The more we researched about Haiti, the more our hearts broke over the children there. All I can say is... we had NO idea. Once again, we can't unlearn what we've learned. Fears and trepidation aside, the need is enormous there. It didn't take much before we both decided this was where God wanted us to go next.

We've adopted a 14 month old boy, then a 3 year old girl... what's next?
We are open to having a boy and/or a girl. Haiti has some sibling groups that need a family. We are open to that this time around too. As far as age, on our application we listed "any up to age 11". That's what we put, anyway. But we are open to the child(ren) God leads us to. The exciting thing about this process is that we will get a referral very soon after our dossier is received. We were told that some have even received a referral the day after! However, we will have a longer wait this time around after our referral. The estimated time to travel is from 12 to 18 months after referral. That will certainly be different for us. We waited 8 months for JJ to come home after his referral, and we waited about 5 months before we traveled to China after Aria's referral. BUT we know it's about God's timing, not ours. Estimates are just that, so we are hoping for shorter. But if not, God is never too early and never too late. (I may need to be reminded of that during the wait, though!)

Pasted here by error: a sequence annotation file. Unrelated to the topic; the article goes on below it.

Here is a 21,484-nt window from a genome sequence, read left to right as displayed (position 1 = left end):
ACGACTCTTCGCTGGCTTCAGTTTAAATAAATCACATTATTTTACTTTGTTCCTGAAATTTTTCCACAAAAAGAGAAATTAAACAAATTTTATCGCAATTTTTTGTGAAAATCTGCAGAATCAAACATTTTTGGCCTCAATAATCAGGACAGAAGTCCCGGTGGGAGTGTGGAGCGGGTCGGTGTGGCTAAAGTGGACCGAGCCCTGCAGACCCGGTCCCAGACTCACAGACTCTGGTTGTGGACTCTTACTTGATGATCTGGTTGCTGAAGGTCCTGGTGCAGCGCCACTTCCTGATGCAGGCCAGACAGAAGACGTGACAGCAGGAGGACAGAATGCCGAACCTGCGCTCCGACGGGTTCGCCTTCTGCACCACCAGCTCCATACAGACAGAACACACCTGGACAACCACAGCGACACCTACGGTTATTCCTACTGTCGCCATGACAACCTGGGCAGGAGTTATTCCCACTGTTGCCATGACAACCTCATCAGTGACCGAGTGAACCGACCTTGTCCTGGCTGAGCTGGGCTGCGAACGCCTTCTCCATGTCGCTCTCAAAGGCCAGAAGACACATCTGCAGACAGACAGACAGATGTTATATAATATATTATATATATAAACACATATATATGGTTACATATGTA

What if Haiti's program closes again? What if this adoption doesn't work out as we think it will?
We've crossed that bridge a bit with our first adoption. We initially started in the China program (not special needs), and as the program's length increased from an estimated 18 months to 4 or 5 years in the year we were in it, we had to make the very tough and emotional decision to change programs in the middle of our adoption. After praying and talking a lot, we switched to South Korea. We received JJ's referral just weeks after we switched! If we hadn't switched programs when we felt one door closing and another opening, we would've missed out on the incredible blessing that is JJ!